by Terrie Ellerbee/associate editor
Tammy Erickson was back at Future Connect, resurrecting and updating her compelling presentation from 2009 about generational differences, “Navigating the Multi-Generational Workforce.”
In her research, she found that one important marker that makes a group a “generation” is what was going on in the world when people were about 11 years old. This is the age when we begin to listen to what our parents are saying around the dinner table and what is reported on the evening news (well, these days it would be on Yahoo or Jon Stewart). Then she discussed with Future Connect attendees how to reach over the generational divides.
Traditionalists, at their age of awareness, saw World War II coming to an end, suburbia being born and the availability of consumer goods like washing machines increasing rapidly. Their worldview was formed in good times. They see the world as something of a land of plenty—lots to do, lots to buy, lots of jobs. They are “joiners,” proud members of their church, civic group and workplace.
To reach Traditionalists, particularly for younger supervisors who may have older people working for them, Erickson suggests keeping respect in mind. Respect what’s been done in the past, and do not demand respect from these more mature workers. Earn it instead. Earn their respect by doing your job well.
The next generation, Boomers, saw both John F. Kennedy’s Camelot and his assassination. Richard Nixon’s fall from grace because of the Watergate scandal was an influence. They learned not to trust anyone, particularly those in authority—parents, bosses, government. They also saw lots and lots of other Boomer kids, and therefore became very competitive for their place in what they perceive as the big game of musical chairs. Boomers saw a world they wanted to change, but they pushed their idealism aside to fight for their place in the world.
Employers can bring that idealism to the front for them by putting them in charge of mentoring younger workers or give them the opportunity to give back in another way. Don’t make them retire. To reach Boomers in the workplace, give them something meaningful to do, even if it is part-time.
Great social change occurred again for the next generation, the “X-ers.” In 1981, the government began keeping statistics on layoffs, and they became more common. For the younger Boomers and Traditionalists, layoffs were nearly unheard of. (In their day, people were furloughed, not summarily dismissed.) Generation X saw a troubled economy and a skyrocketing divorce rate. It was the era of “Greed is good.” Institutions like marriage, the corporate world—even NASA (the Challenger explosion is a common bond of this generation—they watched it live on television) could not be trusted.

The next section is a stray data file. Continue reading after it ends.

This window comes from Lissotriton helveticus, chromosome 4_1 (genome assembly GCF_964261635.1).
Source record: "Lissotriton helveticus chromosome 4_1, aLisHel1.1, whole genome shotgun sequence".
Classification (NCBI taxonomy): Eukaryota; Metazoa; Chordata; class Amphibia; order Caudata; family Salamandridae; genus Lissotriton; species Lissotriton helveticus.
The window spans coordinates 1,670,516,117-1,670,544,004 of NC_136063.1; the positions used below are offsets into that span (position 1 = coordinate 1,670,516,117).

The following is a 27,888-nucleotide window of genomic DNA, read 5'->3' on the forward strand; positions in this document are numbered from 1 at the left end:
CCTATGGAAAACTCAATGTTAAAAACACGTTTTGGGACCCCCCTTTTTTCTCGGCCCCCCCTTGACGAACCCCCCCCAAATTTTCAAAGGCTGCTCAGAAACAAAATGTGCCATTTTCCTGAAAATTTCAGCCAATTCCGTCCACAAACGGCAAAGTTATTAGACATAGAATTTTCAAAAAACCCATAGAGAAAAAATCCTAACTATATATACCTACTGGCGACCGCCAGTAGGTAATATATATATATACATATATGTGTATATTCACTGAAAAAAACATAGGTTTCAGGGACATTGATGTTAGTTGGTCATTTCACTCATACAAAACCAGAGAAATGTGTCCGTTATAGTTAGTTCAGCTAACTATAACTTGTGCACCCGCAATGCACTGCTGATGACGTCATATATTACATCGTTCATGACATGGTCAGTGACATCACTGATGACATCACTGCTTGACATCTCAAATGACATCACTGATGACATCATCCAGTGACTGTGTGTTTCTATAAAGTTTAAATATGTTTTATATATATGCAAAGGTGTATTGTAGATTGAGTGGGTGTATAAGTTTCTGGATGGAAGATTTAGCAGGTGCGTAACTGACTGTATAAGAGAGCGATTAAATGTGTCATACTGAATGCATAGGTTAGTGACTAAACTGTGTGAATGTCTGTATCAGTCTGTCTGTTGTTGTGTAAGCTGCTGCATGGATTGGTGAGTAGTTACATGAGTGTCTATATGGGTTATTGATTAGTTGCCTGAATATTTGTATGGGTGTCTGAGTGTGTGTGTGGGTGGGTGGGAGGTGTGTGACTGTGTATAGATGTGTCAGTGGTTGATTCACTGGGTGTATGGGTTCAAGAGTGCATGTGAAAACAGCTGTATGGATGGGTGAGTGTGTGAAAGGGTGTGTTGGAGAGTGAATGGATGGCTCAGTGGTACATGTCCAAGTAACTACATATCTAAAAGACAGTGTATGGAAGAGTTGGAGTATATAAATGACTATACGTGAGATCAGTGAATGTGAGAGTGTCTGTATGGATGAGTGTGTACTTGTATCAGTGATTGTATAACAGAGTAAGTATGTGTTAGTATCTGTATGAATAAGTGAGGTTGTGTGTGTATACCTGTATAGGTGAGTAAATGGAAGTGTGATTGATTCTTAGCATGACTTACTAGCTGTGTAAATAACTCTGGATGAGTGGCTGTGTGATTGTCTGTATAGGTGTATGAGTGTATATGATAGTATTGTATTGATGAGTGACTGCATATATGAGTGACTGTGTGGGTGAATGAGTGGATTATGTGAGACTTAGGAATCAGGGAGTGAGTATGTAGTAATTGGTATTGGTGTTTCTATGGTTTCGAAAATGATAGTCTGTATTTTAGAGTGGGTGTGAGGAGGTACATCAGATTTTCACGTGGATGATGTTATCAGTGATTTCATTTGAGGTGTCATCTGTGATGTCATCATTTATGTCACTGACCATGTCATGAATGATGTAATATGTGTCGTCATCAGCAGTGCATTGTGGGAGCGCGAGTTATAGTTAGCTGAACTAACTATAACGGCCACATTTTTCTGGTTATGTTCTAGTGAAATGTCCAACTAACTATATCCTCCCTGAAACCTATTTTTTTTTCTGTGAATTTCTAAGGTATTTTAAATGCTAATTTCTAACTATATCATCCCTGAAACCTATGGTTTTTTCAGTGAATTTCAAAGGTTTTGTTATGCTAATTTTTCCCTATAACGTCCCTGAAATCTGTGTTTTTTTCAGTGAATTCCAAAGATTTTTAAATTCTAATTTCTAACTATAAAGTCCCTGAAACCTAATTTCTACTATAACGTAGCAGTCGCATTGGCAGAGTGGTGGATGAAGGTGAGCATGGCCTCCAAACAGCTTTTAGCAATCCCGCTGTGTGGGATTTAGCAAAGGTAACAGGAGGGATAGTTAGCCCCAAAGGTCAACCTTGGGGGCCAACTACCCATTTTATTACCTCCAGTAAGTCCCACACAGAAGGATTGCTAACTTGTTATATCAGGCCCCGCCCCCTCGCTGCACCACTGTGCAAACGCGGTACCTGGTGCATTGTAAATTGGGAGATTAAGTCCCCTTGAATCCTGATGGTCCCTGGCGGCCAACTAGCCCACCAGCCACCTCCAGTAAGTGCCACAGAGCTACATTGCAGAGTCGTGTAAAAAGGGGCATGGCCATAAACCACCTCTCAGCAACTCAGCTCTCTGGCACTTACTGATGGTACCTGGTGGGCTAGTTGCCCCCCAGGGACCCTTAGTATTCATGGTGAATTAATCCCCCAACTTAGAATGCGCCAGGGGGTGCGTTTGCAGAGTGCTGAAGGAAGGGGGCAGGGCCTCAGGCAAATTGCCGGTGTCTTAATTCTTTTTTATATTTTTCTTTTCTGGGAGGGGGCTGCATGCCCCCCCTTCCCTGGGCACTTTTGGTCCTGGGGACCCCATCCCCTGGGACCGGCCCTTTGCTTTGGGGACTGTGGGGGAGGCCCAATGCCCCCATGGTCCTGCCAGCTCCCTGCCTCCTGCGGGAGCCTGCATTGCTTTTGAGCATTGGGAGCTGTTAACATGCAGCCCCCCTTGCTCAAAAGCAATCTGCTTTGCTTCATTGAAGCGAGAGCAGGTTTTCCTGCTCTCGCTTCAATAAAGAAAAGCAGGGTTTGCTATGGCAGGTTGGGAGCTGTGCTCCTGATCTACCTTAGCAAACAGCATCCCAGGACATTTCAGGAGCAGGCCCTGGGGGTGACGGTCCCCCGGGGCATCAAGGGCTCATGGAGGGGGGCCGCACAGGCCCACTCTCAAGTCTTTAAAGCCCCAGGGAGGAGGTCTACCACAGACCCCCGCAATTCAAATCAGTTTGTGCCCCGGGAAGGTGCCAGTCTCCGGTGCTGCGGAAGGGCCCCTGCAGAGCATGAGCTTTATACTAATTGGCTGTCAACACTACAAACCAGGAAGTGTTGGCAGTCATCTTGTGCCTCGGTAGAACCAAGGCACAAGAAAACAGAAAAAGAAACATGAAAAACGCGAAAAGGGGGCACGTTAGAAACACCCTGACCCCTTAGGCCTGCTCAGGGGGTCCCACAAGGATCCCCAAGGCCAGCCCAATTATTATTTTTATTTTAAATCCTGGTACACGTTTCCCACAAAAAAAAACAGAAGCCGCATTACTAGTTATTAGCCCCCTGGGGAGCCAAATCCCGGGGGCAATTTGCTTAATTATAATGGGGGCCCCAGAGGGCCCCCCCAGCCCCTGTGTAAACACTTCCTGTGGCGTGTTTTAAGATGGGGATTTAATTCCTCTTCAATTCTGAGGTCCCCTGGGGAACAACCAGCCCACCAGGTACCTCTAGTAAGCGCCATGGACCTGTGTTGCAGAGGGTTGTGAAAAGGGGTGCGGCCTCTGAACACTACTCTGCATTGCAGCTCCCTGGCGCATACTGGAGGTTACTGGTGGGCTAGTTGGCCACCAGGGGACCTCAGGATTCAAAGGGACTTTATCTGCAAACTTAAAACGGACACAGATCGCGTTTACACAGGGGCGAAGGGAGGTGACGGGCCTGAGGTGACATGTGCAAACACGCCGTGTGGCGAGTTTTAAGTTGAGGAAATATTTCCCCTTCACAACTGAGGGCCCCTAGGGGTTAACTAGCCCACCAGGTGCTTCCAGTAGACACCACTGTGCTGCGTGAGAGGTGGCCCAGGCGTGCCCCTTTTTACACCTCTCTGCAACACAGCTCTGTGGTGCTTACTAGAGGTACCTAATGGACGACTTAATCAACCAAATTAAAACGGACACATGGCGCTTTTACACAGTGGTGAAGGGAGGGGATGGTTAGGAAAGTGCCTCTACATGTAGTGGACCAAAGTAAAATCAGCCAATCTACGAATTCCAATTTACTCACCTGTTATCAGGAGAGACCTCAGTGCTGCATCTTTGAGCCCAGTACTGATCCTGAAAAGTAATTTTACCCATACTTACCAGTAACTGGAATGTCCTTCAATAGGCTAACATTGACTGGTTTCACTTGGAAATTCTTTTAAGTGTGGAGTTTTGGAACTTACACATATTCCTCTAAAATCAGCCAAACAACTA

They seek balance between family life and work. This generation wants to be innovative, global and multi-cultural. They also are pragmatic and good stewards.
How to reach Generation X? Give them options. Put in place family-friendly policies. Give them time to incorporate technology or create an “on-ramp” for those who stepped off the track. Give them voice and influence.
Generation Y, born 1980-1995, became socially aware in an age of terrorism. Oklahoma City. Sept. 11, 2001. They also were born surrounded by technology (for all they knew, there were computers in their cribs, Erickson said). They saw Bill Clinton impeached because of sexual infidelity. This is a generation that sees the future as uncertain. This generation uses the word “random” often. Random events seem expected. This in turn made this generation more apt to live for today. They want life to be rich and full because it could all change at any moment. The greatest gift their elders gave this generation is that they have no bias in regard to gender, race or religion. They are tolerant and spiritual. They trust authority, too. This generation really loves their parents (and they will never leave them, Erickson said).
Boomer parents who said they’d be better off without parents (40 percent when polled) raised Generation Y kids who considered their moms and dads their personal heroes (90 percent in a poll said so).
To reach the Gen Y people in the workplace, address parents as part of the recruiting process. “Get with” the technology, Erickson said. Send them texts. Focus on task completion, not time spent, she said. Provide frequent feedback—let the boomers mentor this generation. Don’t over-define a task. Let them figure it out. Offer frequent, lateral moves.
Generation Y sees older generations as “way too bureaucratic,” Erickson said. They wonder how anything ever got done.
Erickson also touched on the next generation, the one that is just beginning to come into the workplace. Erickson refers to this group as The RE-generation. They were born after 1995. They see a shortage of resources. They heard about refinancing. They have seen the great recession. They have a firmer grip on reality than their elders and understand that this planet has finite resources. They will have questions about sustainability and the financial practices of businesses. They will hold everyone accountable.
The key to reaching an understanding between the generations is to touch on the values that are important to each one. As a sort of crib sheet to keep these differences in mind, Erickson referred to the U.S. Army and its recruiting slogans over recent decades. In the Traditionalists’ day, it was Uncle Sam pointing and saying “I Want You.” They were joiners. For Boomers, the Army offered the chance to “Be All You Can Be.” Generation X was lured with the “Army of One” slogan, appealing to their self-reliance. Today, the slogan is “You made them strong. We’ll make them Army strong” with a second aimed toward the potential recruit suggesting that he or she talk with the parents.
The goal has always been the same—to get young people to join the Army. The message changed to appeal to the values of each generation.